Great Sand Dunes National Park, CO

“Stay true to yourself, yet always be open to learn. Work hard, and never give up on your dreams, even when nobody else believes they can come true but you. These are not cliches but real tools you need no matter what you do in life to stay focused on your path. ” ~ Phillip Sweet

Bighorn SheepThe bighorn sheep originally crossed to North America over the Bering land bridge from Siberia and is named for its large horns that can weigh up to 14 kg (30 lb), while the sheep themselves weigh up to 140 kg (300 lb). The population in North America peaked in the millions, and the bighorn sheep entered into the mythology of Native Americans. By 1900, the population had crashed to several thousand, due to diseases introduced through European livestock, over-hunting, and competition from ranching.


Bighorn SheepA program of reintroduction, natural parks, and reduced hunting, together with a decrease in domesticated sheep near the end of World War II, allowed the bighorn sheep to make a comeback. (1) Bighorn Sheep


Recent genetic testing indicates three distinct subspecies, one of which is endangered – Sierra Bighorn: unique to the Sierra Nevada mountains of California and listed as a federally endangered subspecies in 2000. Today, about 500 Sierra bighorn remain in the wild. The Rocky Mountain bighorn sheep are found from British Columbia to Arizona, including Northern New Mexico.



Bighorn SheepBighorn sheep were gone from the Rio Grande Gorge until 2006, when the Taos Pueblo released 23 onto the land. The Department of Game and Fish followed with the release of 25 additional bighorns in 2007. Since then (10 years), the population has multiplied to 280. (2)


Bighorn Sheep



Rocky Mountain bighorn sheep can regularly be observed within the Bureau of Land Management’s Rio Grande del Norte National Monument and are protected.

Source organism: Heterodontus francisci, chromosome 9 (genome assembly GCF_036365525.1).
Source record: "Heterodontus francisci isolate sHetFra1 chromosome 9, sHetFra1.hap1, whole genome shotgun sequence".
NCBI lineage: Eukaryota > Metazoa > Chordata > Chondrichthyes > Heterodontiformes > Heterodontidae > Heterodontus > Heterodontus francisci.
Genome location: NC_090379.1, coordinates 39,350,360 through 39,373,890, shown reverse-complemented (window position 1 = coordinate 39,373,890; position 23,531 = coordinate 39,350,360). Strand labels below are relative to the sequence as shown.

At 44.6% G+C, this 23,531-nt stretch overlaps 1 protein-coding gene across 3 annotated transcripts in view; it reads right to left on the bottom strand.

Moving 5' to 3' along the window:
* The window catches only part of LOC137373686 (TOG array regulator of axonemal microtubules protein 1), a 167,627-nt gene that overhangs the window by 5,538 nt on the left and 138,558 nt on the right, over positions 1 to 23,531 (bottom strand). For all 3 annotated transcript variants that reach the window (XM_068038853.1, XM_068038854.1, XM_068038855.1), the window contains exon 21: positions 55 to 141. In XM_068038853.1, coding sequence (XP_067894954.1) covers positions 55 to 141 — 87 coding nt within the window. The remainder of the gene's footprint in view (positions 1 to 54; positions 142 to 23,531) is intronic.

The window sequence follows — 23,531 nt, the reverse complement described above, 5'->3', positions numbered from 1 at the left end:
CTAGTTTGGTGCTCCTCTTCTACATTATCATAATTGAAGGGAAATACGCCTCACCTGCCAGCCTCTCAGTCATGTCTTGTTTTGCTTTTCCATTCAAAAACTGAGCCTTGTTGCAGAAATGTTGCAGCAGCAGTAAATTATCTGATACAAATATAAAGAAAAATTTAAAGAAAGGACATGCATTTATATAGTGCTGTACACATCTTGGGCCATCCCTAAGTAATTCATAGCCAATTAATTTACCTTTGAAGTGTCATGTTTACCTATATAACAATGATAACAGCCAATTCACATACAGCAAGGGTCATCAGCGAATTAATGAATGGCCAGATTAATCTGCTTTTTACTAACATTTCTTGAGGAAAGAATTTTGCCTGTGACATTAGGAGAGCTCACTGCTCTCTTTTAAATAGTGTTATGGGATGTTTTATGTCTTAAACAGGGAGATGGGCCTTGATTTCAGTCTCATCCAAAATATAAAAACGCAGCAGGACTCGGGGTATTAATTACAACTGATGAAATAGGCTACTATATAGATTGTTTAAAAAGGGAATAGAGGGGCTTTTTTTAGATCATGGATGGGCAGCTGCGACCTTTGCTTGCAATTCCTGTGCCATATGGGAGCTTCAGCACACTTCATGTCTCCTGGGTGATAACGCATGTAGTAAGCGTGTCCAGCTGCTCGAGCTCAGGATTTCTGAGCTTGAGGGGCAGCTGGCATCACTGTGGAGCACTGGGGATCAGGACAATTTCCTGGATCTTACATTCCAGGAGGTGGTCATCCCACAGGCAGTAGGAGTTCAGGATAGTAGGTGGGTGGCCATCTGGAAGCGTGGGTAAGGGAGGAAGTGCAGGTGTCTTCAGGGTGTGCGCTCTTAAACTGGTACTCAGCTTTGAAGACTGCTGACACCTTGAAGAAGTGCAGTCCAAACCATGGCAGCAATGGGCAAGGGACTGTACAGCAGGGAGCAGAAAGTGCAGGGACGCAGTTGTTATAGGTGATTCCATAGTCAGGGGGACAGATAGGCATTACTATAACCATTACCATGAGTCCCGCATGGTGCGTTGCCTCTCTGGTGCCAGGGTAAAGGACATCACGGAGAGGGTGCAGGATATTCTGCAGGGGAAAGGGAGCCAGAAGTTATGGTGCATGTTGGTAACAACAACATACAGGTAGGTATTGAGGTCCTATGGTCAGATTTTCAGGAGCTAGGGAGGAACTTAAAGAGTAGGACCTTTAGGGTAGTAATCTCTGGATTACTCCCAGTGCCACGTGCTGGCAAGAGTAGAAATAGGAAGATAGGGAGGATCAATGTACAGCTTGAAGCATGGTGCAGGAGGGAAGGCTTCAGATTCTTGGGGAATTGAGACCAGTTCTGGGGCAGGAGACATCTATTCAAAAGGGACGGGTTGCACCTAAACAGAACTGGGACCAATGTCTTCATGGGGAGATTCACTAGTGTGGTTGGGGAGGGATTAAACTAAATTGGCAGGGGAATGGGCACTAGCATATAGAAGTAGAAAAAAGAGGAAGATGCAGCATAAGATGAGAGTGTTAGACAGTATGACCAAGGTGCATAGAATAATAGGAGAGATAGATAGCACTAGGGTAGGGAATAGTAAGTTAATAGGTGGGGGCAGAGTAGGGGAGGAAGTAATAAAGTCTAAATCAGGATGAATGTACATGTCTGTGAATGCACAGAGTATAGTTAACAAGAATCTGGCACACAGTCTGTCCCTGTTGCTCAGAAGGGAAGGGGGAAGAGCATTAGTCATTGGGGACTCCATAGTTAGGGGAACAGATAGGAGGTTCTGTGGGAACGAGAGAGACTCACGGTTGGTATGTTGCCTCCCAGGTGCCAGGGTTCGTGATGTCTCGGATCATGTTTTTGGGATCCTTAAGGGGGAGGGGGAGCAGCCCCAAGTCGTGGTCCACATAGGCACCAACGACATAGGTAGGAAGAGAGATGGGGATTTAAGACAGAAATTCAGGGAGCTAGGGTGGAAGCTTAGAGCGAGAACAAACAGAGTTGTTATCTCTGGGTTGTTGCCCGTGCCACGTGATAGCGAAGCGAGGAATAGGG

Bighorn Sheep

A good area to view them is the West Rim Trail that extends from the rest area west of the Rio Grande Gorge Bridge on U.S. 64 and runs south along the canyon rim to Route 567 above the Taos Junction Bridge.

Bighorn Sheep



Also, down into the gorge, along the river, North of Pilar, NM.



Photo by Peetalay Ok


Keep in mind that while the sheep can outmaneuver smaller predators, there are mountain lions/bobcat kills.



As always, give the animals space, respect their natural habitats (no littering or destroying property), and be cautious on roads – slow down! Last year alone, three rams were killed in traffic collisions on the eastern side of the gorge. (3)










Now living in NM for over 10 years and traveling most of the state, I can say that Jemez is still one of my favorite places. The Jemez Mountain Trail is not something that should be passed up.  Google Map here

From start to finish, it’s a 16 1/2 mile section of stunning Jemez, NM. If coming from the south, you will drive through a Native Pueblo (be sure to obey speed signs, they are strict because of children, dogs, etc), then a red rock cliff that is worthy of a quick stop for photos.

First stop is Jemez State Monument –

(This monument has exhibitions and self-guided tours. Ranger-guided tours are also given upon request.)

Photo by Jemez State Monument website

“The pueblo was first built in the AD 1500s by ancestors of the modern residents of Jemez Pueblo. The Jemez people lived a typical Southwestern lifestyle for that time. They raised corn, beans and squash in Jemez Canyon along the Jemez River and also up on the nearby mesas. They hunted deer, rabbits, elk, and other game from the forests. They had plenty of water from the Jemez River, and hot springs nearby. In the best of times they may have had a somewhat idyllic life, but the climate could be fickle.

Jemez State Monument consists of the ruins of an ancient pueblo of the Jemez people known as Giusewa and the ruins of a 17th Century Spanish mission known as San Jose de los Jemez. The mission had a unique octagonal-shaped bell tower.” (JSM)

Second stop is Soda Dam – –

A unique waterfall that is part of a natural dam, made from calcium deposits. It dates back roughly 5000 years. The water flow continues to erode the dome and the shape has changed since my first visiting the area in 2008.  You can walk across the top, climb into the small cave, or sit in the river enjoying to roaring waterfall sound. There have been times where it freezes in the winter. There is a mild sulfur odor but not at all hindering the experience.